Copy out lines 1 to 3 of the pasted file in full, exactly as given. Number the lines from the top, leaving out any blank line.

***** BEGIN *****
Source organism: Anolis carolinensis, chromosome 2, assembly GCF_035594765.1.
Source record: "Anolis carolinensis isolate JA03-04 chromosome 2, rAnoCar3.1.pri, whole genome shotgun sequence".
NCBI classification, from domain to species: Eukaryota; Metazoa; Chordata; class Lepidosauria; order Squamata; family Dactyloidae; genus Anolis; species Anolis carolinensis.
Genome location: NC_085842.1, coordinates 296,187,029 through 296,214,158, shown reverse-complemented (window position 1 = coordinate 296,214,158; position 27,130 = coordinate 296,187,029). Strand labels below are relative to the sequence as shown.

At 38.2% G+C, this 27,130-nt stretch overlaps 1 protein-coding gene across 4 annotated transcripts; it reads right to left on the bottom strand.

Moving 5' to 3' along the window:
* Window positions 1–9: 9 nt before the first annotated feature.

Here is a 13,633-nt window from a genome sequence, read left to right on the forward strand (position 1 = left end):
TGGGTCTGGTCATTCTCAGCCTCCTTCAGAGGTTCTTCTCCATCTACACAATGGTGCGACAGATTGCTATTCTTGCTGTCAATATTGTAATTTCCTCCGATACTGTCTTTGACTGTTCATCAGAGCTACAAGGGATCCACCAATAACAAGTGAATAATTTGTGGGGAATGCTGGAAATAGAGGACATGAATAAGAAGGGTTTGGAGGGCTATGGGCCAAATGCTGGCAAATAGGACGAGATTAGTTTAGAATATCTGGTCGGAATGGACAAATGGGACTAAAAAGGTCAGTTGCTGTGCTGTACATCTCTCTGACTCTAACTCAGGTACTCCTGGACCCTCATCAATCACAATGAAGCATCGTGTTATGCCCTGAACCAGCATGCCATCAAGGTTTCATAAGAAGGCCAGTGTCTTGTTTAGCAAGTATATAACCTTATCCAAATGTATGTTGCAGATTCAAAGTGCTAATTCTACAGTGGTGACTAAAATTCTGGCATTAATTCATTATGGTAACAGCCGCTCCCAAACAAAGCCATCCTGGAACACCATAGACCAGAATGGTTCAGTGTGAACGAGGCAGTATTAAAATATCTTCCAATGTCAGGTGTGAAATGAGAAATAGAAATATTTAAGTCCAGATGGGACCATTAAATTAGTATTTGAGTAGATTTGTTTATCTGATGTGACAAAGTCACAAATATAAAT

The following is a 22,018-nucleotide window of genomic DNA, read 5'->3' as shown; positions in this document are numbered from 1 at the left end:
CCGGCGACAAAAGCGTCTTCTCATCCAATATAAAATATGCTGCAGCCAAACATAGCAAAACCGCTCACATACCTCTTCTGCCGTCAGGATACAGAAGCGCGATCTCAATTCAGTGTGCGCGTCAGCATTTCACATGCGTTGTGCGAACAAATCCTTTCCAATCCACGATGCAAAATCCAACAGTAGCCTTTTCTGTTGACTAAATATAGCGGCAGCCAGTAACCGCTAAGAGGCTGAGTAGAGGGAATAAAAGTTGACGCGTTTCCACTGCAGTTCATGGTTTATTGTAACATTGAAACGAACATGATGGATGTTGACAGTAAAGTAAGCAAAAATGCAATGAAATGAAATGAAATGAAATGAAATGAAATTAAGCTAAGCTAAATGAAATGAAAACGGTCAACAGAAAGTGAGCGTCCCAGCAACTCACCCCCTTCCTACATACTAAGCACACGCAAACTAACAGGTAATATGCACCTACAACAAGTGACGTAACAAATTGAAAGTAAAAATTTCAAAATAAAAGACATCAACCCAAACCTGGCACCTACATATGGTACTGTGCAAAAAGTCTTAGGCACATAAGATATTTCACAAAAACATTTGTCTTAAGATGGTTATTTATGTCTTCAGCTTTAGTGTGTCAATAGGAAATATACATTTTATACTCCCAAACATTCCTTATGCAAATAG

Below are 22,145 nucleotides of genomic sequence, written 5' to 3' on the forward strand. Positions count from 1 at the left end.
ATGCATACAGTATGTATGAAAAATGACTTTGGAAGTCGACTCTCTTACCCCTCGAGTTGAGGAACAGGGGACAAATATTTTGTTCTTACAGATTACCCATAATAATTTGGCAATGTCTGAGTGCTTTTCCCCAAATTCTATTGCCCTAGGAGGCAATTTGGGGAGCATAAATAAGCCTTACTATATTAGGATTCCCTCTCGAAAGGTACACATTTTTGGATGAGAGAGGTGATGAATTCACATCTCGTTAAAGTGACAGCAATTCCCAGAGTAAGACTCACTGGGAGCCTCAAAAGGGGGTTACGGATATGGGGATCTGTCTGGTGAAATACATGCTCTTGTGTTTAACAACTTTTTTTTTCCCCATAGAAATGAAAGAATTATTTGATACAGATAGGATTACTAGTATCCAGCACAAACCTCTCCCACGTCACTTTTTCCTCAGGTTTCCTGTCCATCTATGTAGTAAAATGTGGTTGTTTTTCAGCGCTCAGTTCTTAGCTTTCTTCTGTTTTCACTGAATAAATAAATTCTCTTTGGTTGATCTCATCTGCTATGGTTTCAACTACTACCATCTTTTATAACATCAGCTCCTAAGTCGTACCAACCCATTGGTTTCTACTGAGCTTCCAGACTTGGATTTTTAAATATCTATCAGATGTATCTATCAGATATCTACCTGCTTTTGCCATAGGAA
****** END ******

Source organism: Anolis carolinensis, chromosome 2, assembly GCF_035594765.1.
Source record: "Anolis carolinensis isolate JA03-04 chromosome 2, rAnoCar3.1.pri, whole genome shotgun sequence".
NCBI classification, from domain to species: Eukaryota; Metazoa; Chordata; class Lepidosauria; order Squamata; family Dactyloidae; genus Anolis; species Anolis carolinensis.